Moonwalkers is largely a film about revelations. Jonny and Kidman come from extremely different backgrounds, although this ultimately proves to be an emotional journey for the both of them that will inevitably lead to self-reflection. This proves to be the basis for both humor and sentimental moments. The laughs are certainly effective, although the emotional notes are a bit sour. Jonny finally comes to terms with the bad luck that has haunted him throughout his life, and Kidman is forced to confront his violent nature in order to truly be happy once again. Little do either of them know, each of their cultures are actually what they need in order to reach that point of realization. This ultimately makes for an ending that fits the overall tone, and satisfies the film's comedic and action elements, respectively. The characters don't experience much change, although they now have a slightly different perspective on the world that they wouldn't have had otherwise.
The word-of-mouth for Moonwalkers may have just begun, but there are a couple big names to be found in the feature. Rupert Grint hasn't done much outside of his portrayal of Ron Weasley in the Harry Potter franchise, which certainly had me interested to see what he could do with a role like Jonny. This is a character that doesn't seem quite right for Grint from the surface, but he's actually rather good here. His comedic timing is decent, and his sentimental moment of realization is perhaps the most genuine scene in the film. Hopefully we will get the opportunity to see Grint take on more interesting roles in the future. Ron Perlman is exciting as Agent Kidman. He perfectly delivers an intimidating presence that proves to easily translate to the picture's comedic elements. It's pretty much more of the same from Perlman, but it's always a joy to see him in action. Some supporting performances from those such as Robert Sheehan in the role of Leon also prove to be successful. A large majority of the laughs actually come from the performances, rather than the screenplay.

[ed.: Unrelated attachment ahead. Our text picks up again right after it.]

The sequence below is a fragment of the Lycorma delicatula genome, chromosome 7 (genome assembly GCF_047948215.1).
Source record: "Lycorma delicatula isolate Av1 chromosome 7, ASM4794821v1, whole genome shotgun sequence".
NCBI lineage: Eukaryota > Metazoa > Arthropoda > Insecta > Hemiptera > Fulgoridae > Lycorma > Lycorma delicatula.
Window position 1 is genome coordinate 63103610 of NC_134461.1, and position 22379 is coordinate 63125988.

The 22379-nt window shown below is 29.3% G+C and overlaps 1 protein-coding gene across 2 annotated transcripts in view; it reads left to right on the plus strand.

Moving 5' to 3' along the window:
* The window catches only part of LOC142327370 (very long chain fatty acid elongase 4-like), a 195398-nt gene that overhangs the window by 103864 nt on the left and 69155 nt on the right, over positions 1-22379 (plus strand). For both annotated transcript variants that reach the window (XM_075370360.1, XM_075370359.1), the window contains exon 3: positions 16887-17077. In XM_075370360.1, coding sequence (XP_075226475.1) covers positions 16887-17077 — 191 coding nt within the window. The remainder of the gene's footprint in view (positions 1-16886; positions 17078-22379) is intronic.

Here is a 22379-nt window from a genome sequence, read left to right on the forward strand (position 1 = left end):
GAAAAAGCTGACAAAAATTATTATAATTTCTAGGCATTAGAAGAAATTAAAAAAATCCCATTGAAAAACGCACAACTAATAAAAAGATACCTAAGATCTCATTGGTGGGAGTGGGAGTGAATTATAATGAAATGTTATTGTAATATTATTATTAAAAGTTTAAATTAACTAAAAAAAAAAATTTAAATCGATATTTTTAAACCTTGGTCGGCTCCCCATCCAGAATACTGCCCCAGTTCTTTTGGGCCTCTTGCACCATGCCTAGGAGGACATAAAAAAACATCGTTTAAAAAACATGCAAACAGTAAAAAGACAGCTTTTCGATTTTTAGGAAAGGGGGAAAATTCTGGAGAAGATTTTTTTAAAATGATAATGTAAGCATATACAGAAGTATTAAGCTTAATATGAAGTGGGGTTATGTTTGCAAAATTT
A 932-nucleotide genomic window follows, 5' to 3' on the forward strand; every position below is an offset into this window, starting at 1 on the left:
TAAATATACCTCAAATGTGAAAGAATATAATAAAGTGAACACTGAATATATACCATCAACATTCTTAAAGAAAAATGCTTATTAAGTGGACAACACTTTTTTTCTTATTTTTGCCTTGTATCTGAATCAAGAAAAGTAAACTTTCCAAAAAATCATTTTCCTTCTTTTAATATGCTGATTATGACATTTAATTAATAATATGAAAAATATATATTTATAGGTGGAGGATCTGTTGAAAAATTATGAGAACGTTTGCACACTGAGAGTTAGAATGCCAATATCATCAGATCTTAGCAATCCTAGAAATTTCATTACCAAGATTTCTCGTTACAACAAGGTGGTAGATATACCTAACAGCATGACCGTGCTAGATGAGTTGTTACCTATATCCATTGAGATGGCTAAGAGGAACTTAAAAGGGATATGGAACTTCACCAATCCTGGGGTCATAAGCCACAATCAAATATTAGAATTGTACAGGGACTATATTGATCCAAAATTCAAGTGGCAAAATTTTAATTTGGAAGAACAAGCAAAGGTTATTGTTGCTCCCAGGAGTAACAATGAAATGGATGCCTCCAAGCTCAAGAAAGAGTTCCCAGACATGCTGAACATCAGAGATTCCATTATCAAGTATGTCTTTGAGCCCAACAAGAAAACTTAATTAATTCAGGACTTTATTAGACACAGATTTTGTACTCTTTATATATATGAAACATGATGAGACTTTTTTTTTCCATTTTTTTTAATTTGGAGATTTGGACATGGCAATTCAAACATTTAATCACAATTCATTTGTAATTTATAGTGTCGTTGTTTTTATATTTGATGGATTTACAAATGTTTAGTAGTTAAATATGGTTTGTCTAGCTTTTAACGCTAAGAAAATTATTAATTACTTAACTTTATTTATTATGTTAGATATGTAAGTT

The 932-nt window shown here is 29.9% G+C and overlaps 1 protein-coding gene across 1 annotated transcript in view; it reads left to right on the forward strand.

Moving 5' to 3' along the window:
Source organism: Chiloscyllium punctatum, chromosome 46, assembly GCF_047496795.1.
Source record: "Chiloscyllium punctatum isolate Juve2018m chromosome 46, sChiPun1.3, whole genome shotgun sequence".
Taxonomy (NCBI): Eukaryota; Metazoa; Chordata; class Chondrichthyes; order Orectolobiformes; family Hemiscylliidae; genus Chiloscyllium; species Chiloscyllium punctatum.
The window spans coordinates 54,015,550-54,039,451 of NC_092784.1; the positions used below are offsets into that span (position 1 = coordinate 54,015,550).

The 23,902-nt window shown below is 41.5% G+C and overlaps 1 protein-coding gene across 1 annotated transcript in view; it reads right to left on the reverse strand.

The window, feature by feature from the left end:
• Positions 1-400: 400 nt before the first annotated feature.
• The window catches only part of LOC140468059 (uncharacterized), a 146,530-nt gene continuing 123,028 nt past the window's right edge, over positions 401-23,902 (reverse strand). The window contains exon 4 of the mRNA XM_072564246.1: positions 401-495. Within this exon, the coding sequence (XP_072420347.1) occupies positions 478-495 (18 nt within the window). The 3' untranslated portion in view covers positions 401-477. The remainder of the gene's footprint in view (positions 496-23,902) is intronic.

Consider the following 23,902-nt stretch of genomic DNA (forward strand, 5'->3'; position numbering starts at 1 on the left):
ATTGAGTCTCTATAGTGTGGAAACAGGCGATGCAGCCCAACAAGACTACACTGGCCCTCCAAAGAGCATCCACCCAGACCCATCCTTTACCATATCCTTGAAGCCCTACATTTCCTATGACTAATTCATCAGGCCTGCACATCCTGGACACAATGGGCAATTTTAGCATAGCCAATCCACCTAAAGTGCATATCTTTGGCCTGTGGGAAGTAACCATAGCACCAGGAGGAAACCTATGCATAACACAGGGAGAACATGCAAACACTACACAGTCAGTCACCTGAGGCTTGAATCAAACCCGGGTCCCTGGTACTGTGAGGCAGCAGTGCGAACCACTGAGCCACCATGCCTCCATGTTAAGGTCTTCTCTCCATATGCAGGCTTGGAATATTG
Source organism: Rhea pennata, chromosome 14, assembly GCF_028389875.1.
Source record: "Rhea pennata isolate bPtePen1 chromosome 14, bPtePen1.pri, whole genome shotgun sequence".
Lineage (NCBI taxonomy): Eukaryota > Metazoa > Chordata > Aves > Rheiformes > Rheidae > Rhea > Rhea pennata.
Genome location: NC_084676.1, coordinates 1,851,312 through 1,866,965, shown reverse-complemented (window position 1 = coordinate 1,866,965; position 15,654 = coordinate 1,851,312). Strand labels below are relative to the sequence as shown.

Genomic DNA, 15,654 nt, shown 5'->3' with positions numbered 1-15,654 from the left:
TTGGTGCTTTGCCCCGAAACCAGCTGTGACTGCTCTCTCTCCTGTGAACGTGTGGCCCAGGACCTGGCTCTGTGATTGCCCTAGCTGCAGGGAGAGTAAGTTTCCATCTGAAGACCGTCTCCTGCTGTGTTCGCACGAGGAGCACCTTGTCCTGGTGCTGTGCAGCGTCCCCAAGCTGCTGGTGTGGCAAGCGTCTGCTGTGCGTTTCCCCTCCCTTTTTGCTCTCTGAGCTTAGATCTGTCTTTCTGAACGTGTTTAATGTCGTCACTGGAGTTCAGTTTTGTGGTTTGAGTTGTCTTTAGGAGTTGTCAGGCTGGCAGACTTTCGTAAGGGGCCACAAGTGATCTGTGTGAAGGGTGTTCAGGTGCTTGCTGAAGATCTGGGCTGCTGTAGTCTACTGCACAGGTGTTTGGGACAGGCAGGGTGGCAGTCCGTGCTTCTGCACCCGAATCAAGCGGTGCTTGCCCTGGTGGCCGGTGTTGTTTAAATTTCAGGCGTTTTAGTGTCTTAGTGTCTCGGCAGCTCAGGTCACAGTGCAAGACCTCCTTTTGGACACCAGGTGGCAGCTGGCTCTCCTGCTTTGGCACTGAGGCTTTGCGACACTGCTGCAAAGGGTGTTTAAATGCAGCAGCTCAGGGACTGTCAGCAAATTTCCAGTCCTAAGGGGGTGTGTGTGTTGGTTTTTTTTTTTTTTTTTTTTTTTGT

The newly-acquired Alchemy title will certainly be polarizing, although it's surely a lot of fun for those who are willing to be taken along this crazy ride. Rupert Grint and Ron Perlman deliver on a few laughs, and director Antoine Bardou-Jacquet has successfully incorporated the film's action elements. While we know where the film is headed pretty early on, Craig's screenplay manages to deliver the "popcorn flying" fun that audiences will be craving, even despite the film's issues. This is a title that will likely work best on VOD platforms, although it has potential for limited theatrical distribution in the United States. While engaging, it isn't exactly the most memorable feature of the festival. Moonwalkers is one of the guiltiest of pleasures. Recommended.
Moonwalkers played at SXSW Film Festival 2015 on March 14th, March 17th, and March 19th.